We rise at 5:20 am, eager to beat the heat and the crowds. We'd attempted The Tower on our very first road trip, in June of '03, but due to bad timing and route selection, we'd pretty much been baked off the rock, and left frustrated. On the way here yesterday, we'd decided on the Durrance Route, (5.6) which would mean our second climb from "50 Classic Climbs in North America" in less than a week. You have to register to climb here, and register your return (for safety reasons).  In the climbing office we find out that the Durrance Route is closed for raptor nesting. Many climbs throughout the nation are closed from spring through mid-summer if raptors have chosen to nest there. They generally reopen when the young birds fly the coop. As an alternative we choose "Bon Homme" with the "Horning Variation" (5.8). Will leads pitch 1, Allison pitch 2, and we simulclimb the summit pitch. The route is fine, but a bit of a grunt. Remind me to lie back the first pitch next time instead of jamming. It is excellent and redeeming to summit the tower finally. We spend some time on top, take a few photos, then rappel. It is clear that the rappel route is set up for single rope rappels, and when we see this we should know better than to be greedy and do double-rope raps, but we do it anyway, and of course, pulling our ropes from the last rappel they get stuck. We do have one whole rope though, so Will leads the first half of the first pitch, up to the last rap anchor (which we'd skipped in our greed), frees the rope, and rappels down. At least it was the fun part of the pitch, and not the grunty part.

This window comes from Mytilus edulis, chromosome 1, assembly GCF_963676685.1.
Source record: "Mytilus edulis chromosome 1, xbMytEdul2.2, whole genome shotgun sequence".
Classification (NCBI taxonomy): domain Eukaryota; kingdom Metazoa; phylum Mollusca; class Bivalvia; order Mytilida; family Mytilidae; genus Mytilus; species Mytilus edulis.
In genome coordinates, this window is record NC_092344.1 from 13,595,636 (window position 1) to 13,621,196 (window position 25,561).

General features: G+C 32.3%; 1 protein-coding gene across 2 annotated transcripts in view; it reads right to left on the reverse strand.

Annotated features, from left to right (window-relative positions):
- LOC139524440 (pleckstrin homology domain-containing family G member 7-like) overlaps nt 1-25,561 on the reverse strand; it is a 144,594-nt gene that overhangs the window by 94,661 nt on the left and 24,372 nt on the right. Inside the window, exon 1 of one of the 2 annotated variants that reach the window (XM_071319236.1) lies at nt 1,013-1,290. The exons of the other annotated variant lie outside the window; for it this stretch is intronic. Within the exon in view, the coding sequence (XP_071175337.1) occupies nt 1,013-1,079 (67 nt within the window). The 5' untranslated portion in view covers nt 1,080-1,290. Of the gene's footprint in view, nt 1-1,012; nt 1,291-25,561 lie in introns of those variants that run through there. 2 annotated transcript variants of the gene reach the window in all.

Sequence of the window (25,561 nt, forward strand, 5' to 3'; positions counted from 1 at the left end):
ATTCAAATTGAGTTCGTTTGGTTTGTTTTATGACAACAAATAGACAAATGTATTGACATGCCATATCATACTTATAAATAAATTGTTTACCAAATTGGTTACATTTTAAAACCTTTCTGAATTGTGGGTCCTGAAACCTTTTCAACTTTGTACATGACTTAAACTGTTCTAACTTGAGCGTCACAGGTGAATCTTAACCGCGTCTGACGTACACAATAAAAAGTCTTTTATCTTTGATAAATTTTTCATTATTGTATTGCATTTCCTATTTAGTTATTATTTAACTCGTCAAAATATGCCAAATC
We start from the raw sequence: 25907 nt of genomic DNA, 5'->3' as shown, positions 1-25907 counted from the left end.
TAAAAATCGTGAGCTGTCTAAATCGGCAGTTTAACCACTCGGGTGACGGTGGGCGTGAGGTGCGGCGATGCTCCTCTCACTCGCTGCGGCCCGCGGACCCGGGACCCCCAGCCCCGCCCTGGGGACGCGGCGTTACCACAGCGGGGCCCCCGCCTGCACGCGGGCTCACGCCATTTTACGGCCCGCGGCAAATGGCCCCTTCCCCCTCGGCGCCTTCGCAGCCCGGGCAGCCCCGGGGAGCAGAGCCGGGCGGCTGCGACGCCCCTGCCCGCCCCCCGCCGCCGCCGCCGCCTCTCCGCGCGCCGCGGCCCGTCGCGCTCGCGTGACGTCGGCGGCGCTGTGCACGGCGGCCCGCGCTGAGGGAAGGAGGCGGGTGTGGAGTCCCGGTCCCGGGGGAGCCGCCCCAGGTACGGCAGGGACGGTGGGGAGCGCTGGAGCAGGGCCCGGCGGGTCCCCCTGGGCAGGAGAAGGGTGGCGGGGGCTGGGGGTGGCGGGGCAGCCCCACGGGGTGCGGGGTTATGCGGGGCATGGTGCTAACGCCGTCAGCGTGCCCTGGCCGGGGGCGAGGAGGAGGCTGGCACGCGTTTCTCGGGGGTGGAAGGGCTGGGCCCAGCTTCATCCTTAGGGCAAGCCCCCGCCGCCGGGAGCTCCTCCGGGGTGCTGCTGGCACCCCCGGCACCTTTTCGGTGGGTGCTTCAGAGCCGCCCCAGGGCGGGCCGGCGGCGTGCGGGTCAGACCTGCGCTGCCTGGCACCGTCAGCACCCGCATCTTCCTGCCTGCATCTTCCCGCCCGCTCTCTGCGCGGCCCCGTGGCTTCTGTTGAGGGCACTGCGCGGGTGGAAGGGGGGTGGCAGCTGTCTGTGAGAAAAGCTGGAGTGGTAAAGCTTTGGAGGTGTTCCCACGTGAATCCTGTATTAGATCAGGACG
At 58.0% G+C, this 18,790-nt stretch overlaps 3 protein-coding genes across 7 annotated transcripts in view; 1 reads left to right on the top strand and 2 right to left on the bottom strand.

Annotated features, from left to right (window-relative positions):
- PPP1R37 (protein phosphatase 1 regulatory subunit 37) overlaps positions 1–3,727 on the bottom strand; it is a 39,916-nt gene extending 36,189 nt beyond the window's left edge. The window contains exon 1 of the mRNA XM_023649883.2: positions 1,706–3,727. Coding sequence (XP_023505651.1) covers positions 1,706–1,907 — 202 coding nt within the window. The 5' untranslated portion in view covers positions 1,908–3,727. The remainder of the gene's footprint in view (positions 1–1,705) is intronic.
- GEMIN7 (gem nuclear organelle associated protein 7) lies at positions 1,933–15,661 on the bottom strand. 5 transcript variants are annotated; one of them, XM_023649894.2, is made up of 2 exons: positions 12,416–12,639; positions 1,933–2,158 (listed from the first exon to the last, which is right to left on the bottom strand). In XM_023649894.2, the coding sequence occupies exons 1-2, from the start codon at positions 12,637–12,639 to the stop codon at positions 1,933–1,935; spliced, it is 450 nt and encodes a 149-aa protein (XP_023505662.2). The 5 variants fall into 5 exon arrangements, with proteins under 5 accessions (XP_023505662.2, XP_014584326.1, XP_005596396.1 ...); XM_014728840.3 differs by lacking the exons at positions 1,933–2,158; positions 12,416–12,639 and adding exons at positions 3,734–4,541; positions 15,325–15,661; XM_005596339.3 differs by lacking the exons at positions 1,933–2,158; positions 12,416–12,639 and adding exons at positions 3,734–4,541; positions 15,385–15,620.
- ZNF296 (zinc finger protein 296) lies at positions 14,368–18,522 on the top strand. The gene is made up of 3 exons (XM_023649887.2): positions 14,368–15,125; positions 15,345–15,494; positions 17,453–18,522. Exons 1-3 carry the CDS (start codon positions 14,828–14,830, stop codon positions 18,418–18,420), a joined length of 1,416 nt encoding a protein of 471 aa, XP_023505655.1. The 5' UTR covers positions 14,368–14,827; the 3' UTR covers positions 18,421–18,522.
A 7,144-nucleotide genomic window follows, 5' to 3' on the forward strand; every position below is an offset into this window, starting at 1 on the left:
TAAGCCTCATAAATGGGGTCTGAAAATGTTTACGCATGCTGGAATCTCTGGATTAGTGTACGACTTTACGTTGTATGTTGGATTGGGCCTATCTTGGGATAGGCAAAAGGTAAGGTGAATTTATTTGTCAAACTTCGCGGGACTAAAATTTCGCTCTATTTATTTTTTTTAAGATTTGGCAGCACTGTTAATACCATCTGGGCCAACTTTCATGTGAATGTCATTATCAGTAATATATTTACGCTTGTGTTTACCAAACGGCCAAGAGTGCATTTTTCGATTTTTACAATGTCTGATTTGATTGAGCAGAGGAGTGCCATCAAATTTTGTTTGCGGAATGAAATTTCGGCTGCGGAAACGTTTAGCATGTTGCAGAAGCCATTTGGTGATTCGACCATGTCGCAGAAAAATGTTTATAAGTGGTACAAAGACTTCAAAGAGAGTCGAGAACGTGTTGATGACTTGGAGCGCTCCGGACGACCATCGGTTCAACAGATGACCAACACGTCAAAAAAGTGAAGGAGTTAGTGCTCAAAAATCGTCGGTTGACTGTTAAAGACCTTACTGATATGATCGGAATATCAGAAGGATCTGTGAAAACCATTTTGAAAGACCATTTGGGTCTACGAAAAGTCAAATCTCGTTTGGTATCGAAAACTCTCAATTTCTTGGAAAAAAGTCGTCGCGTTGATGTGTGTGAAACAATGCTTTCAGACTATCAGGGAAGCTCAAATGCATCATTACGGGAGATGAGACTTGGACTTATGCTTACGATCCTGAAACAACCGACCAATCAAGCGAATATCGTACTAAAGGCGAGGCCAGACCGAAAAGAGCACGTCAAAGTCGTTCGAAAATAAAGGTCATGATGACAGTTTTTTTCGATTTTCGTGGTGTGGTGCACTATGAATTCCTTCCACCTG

Hiking out, we encounter some obvious climbers hiking in, and we all stop and chat. We find out that one of them is Frank Sanders, who, on July 3rd, wrapped up a charity campaign which entailed summitting The Tower every day for 365 days in a row. Imagine doing this in winter. Brutal. We totally cheese out and ask him to pose for a photo with us. Then we hit the road for The Needles.
The Needles consist of tall, thin granite spires, some over 200 feet, with summits that are barely big enough for one person to sit on.